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lillycoyote's avatar

Can someone help me with a couple of issues I'm having with assembling my bicycle?

Asked by lillycoyote (24835points) February 13th, 2011

It’s hardly even assembling really; I just have to put in the seat, install the handle bars (the gear and break cables are already installed, including on the handle bars), attach/install the front wheel and then put on the pedals.

So, the seat is in, the handle bars are “provisionally” installed but I know they should probably be lined up with the front fork as close to perfectly as is humanly possible, so …

1st question: Is there some method or technique to ensure that the handle bars are properly aligned other than just eyeballing them? That doesn’t seem very precise plus every time I try it, it seems off one way or the other.*

After the handle bars, I am supposed to install the front wheel so:

2nd question: The instructions tell me that prior to installing the front wheel I need to:

“Squeeze front brakes together, at the same time lift the brake noodle out of the brake noodle housing.”

Yes, you guessed it. What the heck is a brake noodle? What does it look like? How do I identify it? If know what it looks like I can lift it out of it’s housing.

Or we can go the other way. How do I identify the brake noodle housing? Then I can probably assume that whatever it is housing is the brake noodle.

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13 Answers

chyna's avatar

This is why I pay the extra 25.00 to have things assembled. I can never figure it out on my own. Good luck!

lillycoyote's avatar

@chyna I ordered it from Target; it’s a bike they only sell online so it had to be shipped my house and I’m usually pretty handy but I seem to have lost my edge in the DYI department. I called my local Target today and they said they would assemble it for me but I have to bring it to the store. I’ve taken all the nicely packed pieces apart and hauling a half assemble bicycle to Target and then hauling it to the back of the store to where the sporting goods are, that’s like ¾ of mile, it’s a big store:-), bigger some days than others I’m convinced. That seemed like kind of hassle so I’m giving it another shot. It’s not that complicated, it’s just getting everything to line up and translating some of the bike speak that is giving me trouble.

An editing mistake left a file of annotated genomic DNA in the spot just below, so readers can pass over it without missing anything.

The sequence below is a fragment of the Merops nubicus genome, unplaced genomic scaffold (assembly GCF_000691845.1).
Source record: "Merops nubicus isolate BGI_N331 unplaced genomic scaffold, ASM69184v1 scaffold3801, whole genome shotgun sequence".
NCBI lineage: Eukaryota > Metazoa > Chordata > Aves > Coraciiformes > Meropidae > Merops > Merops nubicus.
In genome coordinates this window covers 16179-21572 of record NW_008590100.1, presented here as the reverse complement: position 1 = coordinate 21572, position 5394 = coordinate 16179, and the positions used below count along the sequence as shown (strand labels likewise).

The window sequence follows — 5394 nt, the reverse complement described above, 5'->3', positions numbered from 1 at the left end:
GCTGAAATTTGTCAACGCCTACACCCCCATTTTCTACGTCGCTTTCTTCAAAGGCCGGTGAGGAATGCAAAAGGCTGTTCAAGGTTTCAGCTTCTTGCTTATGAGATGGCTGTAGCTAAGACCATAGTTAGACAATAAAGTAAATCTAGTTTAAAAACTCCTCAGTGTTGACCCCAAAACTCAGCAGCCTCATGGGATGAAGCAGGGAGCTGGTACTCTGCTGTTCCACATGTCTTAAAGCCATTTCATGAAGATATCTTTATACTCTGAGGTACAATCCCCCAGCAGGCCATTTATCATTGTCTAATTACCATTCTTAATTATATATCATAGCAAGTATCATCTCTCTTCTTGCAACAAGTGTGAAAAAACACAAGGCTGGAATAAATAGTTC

chyna's avatar

I bought bookshelves once and the holes weren’t lining up. I called my brother to borrow his drill to drill more holes. He came over to see what I was doing and noticed I had the shelves upside down. Holes lined up when he turned them over. I would’ve just drilled new holes. I have no patience for that stuff.

lillycoyote's avatar

@chyna Well, thanks for keeping me company here on the thread, at least. It looks like I’m going to have to take matters into my own hands so I’m off to at least google this noodle thing.

crisw's avatar

I presume the directions were written in China! It should be the brake cable, I am sure.

Mamradpivo's avatar

My best advice would be to search for a YouTube video on how to assemble a bicycle. That’s how I learned how to do most things I can do myself.

Option two would be to take it to your local independent bike shop and ask them to assemble it for you. That would give you the comfort and security of knowing it was assembled by someone who knows exactly what they’re doing.

Allie's avatar

Noodle. You release it to open the brake so you can fit the tire past the brake pads since they are closed.

john65pennington's avatar

Okay, here is the latest dope on bike installation from a guy that has made many.

First, the handlbars. They do not look correct because the front wheel should be installed first. This way, you have a correct alignment, between the front and rear wheel, to judge from. Adjust the handlebars according to your height and eye level on the road.

Second, I have never heard of a brake noodle before. It must be the breaker arm that hangs down by the rear wheel of you bike? Is that correct? Let me know.